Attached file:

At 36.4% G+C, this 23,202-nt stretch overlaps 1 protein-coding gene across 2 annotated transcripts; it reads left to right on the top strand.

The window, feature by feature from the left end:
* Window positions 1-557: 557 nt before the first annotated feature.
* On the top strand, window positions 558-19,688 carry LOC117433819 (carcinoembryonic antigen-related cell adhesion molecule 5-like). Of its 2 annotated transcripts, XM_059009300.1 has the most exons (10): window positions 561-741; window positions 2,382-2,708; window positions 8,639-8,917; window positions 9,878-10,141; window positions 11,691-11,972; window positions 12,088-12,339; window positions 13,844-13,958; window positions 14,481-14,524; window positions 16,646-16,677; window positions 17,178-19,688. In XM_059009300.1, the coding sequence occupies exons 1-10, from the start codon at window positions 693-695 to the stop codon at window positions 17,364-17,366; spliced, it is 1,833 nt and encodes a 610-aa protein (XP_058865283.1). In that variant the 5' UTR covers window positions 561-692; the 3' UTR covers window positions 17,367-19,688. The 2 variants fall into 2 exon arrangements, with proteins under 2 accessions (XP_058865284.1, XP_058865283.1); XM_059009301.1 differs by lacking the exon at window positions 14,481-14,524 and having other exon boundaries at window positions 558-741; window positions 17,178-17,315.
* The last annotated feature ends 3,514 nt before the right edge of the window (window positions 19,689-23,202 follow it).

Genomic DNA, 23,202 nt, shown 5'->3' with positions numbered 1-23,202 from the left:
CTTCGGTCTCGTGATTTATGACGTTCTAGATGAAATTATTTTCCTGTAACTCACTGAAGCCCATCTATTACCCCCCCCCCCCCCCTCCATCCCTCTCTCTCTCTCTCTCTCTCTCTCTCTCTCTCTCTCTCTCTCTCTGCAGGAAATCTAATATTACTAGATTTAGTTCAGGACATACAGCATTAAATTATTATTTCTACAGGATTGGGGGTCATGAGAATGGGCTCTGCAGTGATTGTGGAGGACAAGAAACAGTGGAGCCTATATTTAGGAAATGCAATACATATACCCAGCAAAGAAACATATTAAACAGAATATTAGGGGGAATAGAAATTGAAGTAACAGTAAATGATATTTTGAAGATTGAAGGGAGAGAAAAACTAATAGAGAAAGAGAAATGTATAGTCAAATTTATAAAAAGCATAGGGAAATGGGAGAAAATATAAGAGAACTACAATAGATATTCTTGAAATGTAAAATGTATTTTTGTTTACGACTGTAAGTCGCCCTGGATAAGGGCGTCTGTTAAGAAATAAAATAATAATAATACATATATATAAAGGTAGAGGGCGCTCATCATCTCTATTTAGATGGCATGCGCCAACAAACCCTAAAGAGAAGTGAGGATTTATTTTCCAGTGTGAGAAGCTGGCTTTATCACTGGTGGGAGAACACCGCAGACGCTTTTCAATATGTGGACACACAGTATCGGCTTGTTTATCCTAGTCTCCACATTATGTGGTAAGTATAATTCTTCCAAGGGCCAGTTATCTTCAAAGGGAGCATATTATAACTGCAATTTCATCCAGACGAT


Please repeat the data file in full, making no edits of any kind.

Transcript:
At 36.4% G+C, this 23,202-nt stretch overlaps 1 protein-coding gene across 2 annotated transcripts; it reads left to right on the top strand.

The window, feature by feature from the left end:
* Window positions 1-557: 557 nt before the first annotated feature.
* On the top strand, window positions 558-19,688 carry LOC117433819 (carcinoembryonic antigen-related cell adhesion molecule 5-like). Of its 2 annotated transcripts, XM_059009300.1 has the most exons (10): window positions 561-741; window positions 2,382-2,708; window positions 8,639-8,917; window positions 9,878-10,141; window positions 11,691-11,972; window positions 12,088-12,339; window positions 13,844-13,958; window positions 14,481-14,524; window positions 16,646-16,677; window positions 17,178-19,688. In XM_059009300.1, the coding sequence occupies exons 1-10, from the start codon at window positions 693-695 to the stop codon at window positions 17,364-17,366; spliced, it is 1,833 nt and encodes a 610-aa protein (XP_058865283.1). In that variant the 5' UTR covers window positions 561-692; the 3' UTR covers window positions 17,367-19,688. The 2 variants fall into 2 exon arrangements, with proteins under 2 accessions (XP_058865284.1, XP_058865283.1); XM_059009301.1 differs by lacking the exon at window positions 14,481-14,524 and having other exon boundaries at window positions 558-741; window positions 17,178-17,315.
* The last annotated feature ends 3,514 nt before the right edge of the window (window positions 19,689-23,202 follow it).

Genomic DNA, 23,202 nt, shown 5'->3' with positions numbered 1-23,202 from the left:
CTTCGGTCTCGTGATTTATGACGTTCTAGATGAAATTATTTTCCTGTAACTCACTGAAGCCCATCTATTACCCCCCCCCCCCCCCTCCATCCCTCTCTCTCTCTCTCTCTCTCTCTCTCTCTCTCTCTCTCTCTCTCTGCAGGAAATCTAATATTACTAGATTTAGTTCAGGACATACAGCATTAAATTATTATTTCTACAGGATTGGGGGTCATGAGAATGGGCTCTGCAGTGATTGTGGAGGACAAGAAACAGTGGAGCCTATATTTAGGAAATGCAATACATATACCCAGCAAAGAAACATATTAAACAGAATATTAGGGGGAATAGAAATTGAAGTAACAGTAAATGATATTTTGAAGATTGAAGGGAGAGAAAAACTAATAGAGAAAGAGAAATGTATAGTCAAATTTATAAAAAGCATAGGGAAATGGGAGAAAATATAAGAGAACTACAATAGATATTCTTGAAATGTAAAATGTATTTTTGTTTACGACTGTAAGTCGCCCTGGATAAGGGCGTCTGTTAAGAAATAAAATAATAATAATACATATATATAAAGGTAGAGGGCGCTCATCATCTCTATTTAGATGGCATGCGCCAACAAACCCTAAAGAGAAGTGAGGATTTATTTTCCAGTGTGAGAAGCTGGCTTTATCACTGGTGGGAGAACACCGCAGACGCTTTTCAATATGTGGACACACAGTATCGGCTTGTTTATCCTAGTCTCCACATTATGTGGTAAGTATAATTCTTCCAAGGGCCAGTTATCTTCAAAGGGAGCATATTATAACTGCAATTTCATCCAGACGAT